33 weeks pregnant: advice, symptoms, and what to expect

by Deborah Cicurel |

At 33 weeks pregnant, there are just 7 weeks left until your baby's due date and you're in month 8 of your pregnancy!

In this article:

  • How big is my baby at 33 weeks pregnant?

  • What’s my baby doing at 33 weeks?

  • Common symptoms to look out for

  • What is my body doing at 33 weeks pregnant?

  • Things to think about this week

There's still some room for movement inside your growing bump, and at thirty-three weeks pregnant, your baby’s bones are hardening, so you might be experiencing some less than glamorous pregnancy symptoms.

How big is my baby at 33 weeks pregnant?

In keeping with all the fruit and vegetable analogies you’ve enjoyed over the last few months, your baby is now the size of a head of lettuce. This week, they will be between 16 and 17 inches in length and could grow another whole inch this week. They weigh over four pounds and will keep gaining around half a pound a week until the birth. The baby now takes up more space than the amniotic fluid inside your uterus, which is why some of the pokes or kicks may feel sharper than usual.

What’s my baby doing at 33 weeks?

Your baby’s bones are hardening this week, apart from the ones in their skull. They are not fused together yet so they can move and overlap, which makes it easier for them to squeeze through the birth canal (and explains why some babies are born with a slightly pointy head)! It will take until early adulthood for these bones to fuse entirely, so they can grow as the brain and other tissue grows during childhood.

Your foetus has all the characteristics of a real-life baby now, with their eyes even closing while they are asleep and opening when they are awake. The walls of your uterus are also thinning, meaning more light is getting through to your baby: they can even tell between day and night now.

Your baby also now has their own immune system: you’re passing antibodies to them as it keeps developing, helping them fight off germs once they're born.

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1) Brittle nails

Yup, blame those ever-present pregnancy hormones, which can cause your nails to become brittle. Eat lots of avocados, nuts and bananas to make sure you’re getting enough biotin in your diet.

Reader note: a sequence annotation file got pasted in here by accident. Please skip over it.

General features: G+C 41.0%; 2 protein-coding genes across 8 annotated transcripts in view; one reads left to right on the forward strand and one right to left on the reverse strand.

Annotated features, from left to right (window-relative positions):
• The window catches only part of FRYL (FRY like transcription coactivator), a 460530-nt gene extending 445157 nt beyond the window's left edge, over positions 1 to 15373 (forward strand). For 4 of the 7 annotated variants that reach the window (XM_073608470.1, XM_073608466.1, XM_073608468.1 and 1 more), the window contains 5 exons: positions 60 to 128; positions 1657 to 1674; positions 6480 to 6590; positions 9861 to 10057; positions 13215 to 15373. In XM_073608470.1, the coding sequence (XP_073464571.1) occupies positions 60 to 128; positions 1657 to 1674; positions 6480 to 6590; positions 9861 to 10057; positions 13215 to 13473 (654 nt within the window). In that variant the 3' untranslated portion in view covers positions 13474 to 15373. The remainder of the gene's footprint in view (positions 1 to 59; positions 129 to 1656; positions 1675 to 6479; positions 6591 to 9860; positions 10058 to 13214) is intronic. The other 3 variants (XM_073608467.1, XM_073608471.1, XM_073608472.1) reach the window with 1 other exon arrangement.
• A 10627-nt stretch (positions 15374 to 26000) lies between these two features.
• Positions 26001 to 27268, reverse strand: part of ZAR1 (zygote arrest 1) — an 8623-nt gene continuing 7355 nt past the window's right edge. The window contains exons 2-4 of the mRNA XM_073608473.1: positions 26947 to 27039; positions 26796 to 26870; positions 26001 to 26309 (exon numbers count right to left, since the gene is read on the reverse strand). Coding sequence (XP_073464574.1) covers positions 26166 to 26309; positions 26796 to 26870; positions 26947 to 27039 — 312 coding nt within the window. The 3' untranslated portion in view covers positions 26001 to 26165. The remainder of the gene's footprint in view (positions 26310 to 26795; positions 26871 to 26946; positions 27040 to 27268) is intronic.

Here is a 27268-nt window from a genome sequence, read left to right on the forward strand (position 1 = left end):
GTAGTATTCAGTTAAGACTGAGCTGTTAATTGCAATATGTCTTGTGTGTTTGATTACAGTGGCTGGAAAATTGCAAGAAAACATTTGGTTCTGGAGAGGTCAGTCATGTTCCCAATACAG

What is my body doing at 33 weeks pregnant?

If you are suffering from vulval varicosities try putting a small pillow under your bottom when lying down, or elevating the bottom of your bed. Avoid straining when you’re doing a number two – and if it still hurts, place some folded toilet paper or a sanitary pad in your hand and hold gently against the vulva whilst your bowels are moving. Thankfully, these painful veins should clear up around a month after the birth.

Things to think about this week:

It might not be as appealing as a girls’ weekend in the spa, but a simple daily massage of the area between your vagina and anus (AKA the perineum) can really help prevent tearing, protect you from needing an episiotomy and promote speedier healing of the area after the birth. Make sure your hands are clean and don’t do this if you have anything like thrush or herpes. Here’s a how-to guide for how to do this safely and effectively.

  • Sit in a semi-reclined position with your knees bent and your legs apart. Lubricate your fingers, thumbs, and perineal area with vitamin E oil (from punctured vitamin E capsules), pure vegetable oil, or personal lubricant. Don't use baby oil, mineral oil, or petroleum jelly.

  • Place one or both thumbs (about half their length) inside your vagina. Press down toward the rectum and toward the sides at the same time. Gently and firmly continue stretching until you feel a slight burn or tingling. Hold this stretch for about two minutes.

  • Slowly and softly massage the lower part of the vagina back and forth in a U shape, and apply pressure downwards and sideways.

  • Finally, massage the tissue between the thumb and forefinger back and forth for about a minute.

  • Be gentle – you don’t want to bruise or hurt yourself (the area is definitely delicate!). During the massage, avoid pressure on the urethra (urinary opening) as this can lead to irritation or infection.

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